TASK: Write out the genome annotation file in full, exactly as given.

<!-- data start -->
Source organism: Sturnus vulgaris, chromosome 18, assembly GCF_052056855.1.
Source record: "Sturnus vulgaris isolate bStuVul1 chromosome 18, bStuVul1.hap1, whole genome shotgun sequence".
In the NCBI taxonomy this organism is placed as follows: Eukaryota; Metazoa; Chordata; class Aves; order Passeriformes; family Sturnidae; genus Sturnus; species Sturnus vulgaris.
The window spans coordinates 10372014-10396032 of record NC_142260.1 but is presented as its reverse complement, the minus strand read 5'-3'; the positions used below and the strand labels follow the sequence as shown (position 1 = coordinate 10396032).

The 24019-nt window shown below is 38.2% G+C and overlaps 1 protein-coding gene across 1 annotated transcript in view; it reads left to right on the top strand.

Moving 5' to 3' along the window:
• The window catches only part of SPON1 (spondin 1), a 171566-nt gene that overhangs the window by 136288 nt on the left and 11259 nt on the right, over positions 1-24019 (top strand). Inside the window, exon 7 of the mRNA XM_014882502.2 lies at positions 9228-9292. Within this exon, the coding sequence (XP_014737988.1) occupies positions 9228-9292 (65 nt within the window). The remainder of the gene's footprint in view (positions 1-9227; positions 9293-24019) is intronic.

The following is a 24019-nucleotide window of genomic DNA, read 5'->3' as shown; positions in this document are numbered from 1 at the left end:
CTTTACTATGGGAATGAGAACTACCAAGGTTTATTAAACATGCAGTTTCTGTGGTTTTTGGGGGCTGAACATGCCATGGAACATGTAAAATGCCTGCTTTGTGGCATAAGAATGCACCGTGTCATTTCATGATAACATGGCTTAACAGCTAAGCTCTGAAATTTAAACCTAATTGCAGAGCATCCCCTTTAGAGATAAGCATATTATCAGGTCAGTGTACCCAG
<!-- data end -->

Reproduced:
Source organism: Sturnus vulgaris, chromosome 18, assembly GCF_052056855.1.
Source record: "Sturnus vulgaris isolate bStuVul1 chromosome 18, bStuVul1.hap1, whole genome shotgun sequence".
In the NCBI taxonomy this organism is placed as follows: Eukaryota; Metazoa; Chordata; class Aves; order Passeriformes; family Sturnidae; genus Sturnus; species Sturnus vulgaris.
The window spans coordinates 10372014-10396032 of record NC_142260.1 but is presented as its reverse complement, the minus strand read 5'-3'; the positions used below and the strand labels follow the sequence as shown (position 1 = coordinate 10396032).

The 24019-nt window shown below is 38.2% G+C and overlaps 1 protein-coding gene across 1 annotated transcript in view; it reads left to right on the top strand.

Moving 5' to 3' along the window:
• The window catches only part of SPON1 (spondin 1), a 171566-nt gene that overhangs the window by 136288 nt on the left and 11259 nt on the right, over positions 1-24019 (top strand). Inside the window, exon 7 of the mRNA XM_014882502.2 lies at positions 9228-9292. Within this exon, the coding sequence (XP_014737988.1) occupies positions 9228-9292 (65 nt within the window). The remainder of the gene's footprint in view (positions 1-9227; positions 9293-24019) is intronic.

The following is a 24019-nucleotide window of genomic DNA, read 5'->3' as shown; positions in this document are numbered from 1 at the left end:
CTTTACTATGGGAATGAGAACTACCAAGGTTTATTAAACATGCAGTTTCTGTGGTTTTTGGGGGCTGAACATGCCATGGAACATGTAAAATGCCTGCTTTGTGGCATAAGAATGCACCGTGTCATTTCATGATAACATGGCTTAACAGCTAAGCTCTGAAATTTAAACCTAATTGCAGAGCATCCCCTTTAGAGATAAGCATATTATCAGGTCAGTGTACCCAG